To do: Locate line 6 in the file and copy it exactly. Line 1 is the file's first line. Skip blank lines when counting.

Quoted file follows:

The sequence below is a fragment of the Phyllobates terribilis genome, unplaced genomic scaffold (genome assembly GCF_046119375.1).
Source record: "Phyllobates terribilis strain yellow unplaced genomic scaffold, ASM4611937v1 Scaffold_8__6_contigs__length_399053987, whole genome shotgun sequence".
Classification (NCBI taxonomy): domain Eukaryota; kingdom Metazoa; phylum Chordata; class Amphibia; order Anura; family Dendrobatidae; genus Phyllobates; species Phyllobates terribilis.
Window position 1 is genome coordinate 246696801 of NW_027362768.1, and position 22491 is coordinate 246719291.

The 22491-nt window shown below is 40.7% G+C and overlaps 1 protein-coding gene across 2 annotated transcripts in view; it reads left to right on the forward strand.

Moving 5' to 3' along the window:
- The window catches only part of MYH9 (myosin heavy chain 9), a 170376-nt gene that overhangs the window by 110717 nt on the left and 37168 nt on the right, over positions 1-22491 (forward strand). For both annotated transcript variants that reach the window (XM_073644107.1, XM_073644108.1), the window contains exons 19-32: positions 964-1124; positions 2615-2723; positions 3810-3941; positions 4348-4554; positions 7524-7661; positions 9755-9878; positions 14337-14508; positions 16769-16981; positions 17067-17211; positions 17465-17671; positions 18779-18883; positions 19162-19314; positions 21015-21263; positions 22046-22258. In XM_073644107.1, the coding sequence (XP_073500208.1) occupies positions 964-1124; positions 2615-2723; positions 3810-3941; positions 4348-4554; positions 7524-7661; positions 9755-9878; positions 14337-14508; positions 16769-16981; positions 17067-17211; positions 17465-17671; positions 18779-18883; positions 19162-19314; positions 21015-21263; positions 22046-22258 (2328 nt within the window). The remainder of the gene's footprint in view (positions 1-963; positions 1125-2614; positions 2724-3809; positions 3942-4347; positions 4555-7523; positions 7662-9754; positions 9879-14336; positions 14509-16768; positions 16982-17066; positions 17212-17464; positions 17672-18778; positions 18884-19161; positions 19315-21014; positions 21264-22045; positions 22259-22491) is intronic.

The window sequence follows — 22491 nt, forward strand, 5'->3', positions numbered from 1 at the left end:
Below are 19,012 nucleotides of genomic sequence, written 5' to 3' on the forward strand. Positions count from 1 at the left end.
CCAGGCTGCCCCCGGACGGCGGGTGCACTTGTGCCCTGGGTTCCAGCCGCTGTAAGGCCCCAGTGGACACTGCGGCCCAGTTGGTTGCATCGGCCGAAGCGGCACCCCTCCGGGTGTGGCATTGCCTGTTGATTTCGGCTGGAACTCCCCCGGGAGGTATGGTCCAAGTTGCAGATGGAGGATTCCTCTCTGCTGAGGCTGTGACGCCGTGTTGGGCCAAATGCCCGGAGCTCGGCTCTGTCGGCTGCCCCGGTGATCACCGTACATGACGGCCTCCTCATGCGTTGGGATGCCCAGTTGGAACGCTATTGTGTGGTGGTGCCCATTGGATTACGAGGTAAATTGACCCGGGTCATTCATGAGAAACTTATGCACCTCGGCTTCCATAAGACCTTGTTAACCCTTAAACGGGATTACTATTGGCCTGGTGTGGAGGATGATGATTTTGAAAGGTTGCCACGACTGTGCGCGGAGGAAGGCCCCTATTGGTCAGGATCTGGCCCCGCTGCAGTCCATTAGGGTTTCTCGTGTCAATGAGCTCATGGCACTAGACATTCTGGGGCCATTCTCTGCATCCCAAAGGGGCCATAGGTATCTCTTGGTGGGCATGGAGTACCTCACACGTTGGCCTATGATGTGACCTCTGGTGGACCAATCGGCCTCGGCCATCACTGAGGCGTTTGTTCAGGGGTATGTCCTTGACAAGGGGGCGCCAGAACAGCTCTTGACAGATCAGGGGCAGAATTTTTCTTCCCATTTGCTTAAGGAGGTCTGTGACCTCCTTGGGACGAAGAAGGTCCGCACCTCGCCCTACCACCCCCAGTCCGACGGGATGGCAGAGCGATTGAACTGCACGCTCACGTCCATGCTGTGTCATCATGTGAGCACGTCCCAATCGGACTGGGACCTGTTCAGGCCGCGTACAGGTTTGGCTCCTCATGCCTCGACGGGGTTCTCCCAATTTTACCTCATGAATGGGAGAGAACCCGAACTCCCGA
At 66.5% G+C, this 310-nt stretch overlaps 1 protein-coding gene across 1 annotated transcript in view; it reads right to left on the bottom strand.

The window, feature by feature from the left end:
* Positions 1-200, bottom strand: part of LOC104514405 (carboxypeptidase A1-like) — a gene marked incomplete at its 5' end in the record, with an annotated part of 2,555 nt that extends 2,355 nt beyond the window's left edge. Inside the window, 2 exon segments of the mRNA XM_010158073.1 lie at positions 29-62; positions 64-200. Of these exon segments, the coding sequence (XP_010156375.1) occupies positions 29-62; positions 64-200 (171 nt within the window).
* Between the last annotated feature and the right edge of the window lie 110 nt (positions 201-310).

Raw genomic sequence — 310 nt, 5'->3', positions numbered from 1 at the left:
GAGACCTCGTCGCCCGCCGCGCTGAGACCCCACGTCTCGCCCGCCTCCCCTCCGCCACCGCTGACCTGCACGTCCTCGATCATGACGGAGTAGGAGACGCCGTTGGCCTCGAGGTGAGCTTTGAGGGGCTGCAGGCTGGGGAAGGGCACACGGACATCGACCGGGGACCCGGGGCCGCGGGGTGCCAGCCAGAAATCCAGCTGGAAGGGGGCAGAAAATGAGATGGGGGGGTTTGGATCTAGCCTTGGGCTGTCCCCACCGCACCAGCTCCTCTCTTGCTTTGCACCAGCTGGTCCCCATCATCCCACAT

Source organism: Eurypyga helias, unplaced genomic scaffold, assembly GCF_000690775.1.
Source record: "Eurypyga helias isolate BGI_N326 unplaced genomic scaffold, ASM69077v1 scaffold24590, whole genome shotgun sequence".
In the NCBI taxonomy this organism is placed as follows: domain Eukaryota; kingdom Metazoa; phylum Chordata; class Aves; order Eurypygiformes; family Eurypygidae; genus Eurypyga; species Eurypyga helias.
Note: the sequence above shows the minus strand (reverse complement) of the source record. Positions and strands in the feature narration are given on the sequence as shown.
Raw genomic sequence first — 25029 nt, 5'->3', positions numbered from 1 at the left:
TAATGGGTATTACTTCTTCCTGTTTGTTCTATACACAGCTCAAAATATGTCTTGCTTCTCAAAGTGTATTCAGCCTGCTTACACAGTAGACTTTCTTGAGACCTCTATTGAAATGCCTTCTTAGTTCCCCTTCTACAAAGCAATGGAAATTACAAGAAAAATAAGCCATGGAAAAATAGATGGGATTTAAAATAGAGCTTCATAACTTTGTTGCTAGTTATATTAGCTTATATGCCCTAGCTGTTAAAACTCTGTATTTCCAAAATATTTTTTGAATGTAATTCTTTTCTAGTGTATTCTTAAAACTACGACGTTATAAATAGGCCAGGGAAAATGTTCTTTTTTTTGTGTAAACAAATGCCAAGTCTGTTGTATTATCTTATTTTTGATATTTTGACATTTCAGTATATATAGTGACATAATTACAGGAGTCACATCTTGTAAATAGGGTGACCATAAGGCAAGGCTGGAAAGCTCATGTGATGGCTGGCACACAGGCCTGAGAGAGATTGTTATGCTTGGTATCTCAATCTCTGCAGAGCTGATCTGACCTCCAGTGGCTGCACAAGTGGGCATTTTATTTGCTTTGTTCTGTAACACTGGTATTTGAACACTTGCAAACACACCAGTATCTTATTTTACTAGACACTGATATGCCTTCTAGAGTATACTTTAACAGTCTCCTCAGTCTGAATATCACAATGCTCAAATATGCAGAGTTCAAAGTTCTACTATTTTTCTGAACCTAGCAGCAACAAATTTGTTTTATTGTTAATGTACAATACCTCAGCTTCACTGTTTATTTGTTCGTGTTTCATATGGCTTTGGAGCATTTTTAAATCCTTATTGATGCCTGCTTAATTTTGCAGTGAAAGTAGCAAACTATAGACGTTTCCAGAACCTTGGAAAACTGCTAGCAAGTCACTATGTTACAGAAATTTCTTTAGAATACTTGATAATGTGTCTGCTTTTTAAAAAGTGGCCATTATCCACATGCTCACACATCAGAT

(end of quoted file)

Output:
Moving 5' to 3' along the window: